In Section 8.2 of the textbook, read the text below the headings titled "Plagiarism - and How To Avoid It" and "Forms of Citation." Be sure that you understand the underlying reasons why it is important to cite where you have found information. Many students learn how to cite without understanding that citation is an important research tool and a critical component of academic integrity - not a meaningless rule. After you have completed this reading, work through the checkpoint exercises at the end of the section.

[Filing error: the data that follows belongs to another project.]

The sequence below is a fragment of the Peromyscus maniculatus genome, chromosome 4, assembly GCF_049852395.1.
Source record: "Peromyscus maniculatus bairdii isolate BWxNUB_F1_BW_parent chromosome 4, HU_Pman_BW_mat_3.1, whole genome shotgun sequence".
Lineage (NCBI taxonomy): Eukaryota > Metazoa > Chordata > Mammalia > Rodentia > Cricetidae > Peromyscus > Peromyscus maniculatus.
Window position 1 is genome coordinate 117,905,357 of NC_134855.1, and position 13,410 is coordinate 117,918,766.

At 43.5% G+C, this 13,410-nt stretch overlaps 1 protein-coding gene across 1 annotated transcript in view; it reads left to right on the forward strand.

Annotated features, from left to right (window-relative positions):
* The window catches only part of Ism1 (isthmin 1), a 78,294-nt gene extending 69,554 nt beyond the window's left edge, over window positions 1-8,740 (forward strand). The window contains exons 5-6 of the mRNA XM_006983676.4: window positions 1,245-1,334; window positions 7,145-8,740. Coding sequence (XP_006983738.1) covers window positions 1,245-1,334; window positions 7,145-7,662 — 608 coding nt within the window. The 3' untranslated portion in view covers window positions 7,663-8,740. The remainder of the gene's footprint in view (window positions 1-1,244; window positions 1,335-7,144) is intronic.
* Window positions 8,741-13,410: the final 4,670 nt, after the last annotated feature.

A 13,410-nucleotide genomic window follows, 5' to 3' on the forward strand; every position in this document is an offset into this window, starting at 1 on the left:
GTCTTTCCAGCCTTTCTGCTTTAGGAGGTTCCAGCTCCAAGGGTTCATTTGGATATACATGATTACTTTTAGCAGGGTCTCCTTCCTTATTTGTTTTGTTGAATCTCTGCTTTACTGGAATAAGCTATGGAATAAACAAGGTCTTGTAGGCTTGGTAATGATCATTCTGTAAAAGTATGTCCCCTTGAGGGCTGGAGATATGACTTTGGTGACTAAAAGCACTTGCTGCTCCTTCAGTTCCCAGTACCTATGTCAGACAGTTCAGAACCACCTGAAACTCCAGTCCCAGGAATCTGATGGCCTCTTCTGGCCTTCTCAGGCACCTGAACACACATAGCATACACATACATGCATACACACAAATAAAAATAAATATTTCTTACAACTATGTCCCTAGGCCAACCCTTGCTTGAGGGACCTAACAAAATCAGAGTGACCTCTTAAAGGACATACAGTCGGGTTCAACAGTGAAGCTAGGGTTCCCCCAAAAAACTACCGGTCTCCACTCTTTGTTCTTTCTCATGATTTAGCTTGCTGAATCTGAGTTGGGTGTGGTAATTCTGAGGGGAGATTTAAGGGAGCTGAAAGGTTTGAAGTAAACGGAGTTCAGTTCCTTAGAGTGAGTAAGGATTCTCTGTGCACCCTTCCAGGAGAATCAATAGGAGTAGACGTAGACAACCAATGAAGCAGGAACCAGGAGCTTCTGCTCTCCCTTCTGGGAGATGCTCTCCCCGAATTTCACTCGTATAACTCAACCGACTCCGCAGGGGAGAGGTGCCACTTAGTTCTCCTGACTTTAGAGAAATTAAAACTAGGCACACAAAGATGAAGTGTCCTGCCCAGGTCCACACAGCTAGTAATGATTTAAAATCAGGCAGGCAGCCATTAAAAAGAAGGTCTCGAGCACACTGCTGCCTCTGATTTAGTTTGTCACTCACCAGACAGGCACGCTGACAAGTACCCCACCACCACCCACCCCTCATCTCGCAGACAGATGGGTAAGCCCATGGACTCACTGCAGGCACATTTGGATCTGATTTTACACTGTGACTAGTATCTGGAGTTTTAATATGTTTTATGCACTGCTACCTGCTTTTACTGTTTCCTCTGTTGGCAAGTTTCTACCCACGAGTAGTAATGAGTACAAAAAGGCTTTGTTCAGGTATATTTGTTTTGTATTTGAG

Just like words, ideas also belong to the original writer. In college, you will be encouraged to read and use other people's words and ideas, but you will need to know the correct and incorrect ways to do so! Many students struggle with knowing what is common knowledge and what needs a citation. If you are ever in doubt about whether to cite something or not, err on the side of caution and cite it. You will never get in trouble for telling someone where you found your information - but you might get in trouble if you do not. You have already explored several great online resources and citation manuals. For your convenience, links to two important citation styles, MLA and APA, have been provided again below for your review. Click on one or both of the links below to further explore these resources. Specifically pay attention to the menu of clickable links that run down the left-hand side of the page. These links include both style guides as well as examples of specific citations and documents that you can use as models. Do this right now, while you are thinking about citations. Don't wait until you need this information at the end of a research assignment! Because different instructors may ask for different types of citation formats, it might be a good idea to bookmark both of these webpages for later use.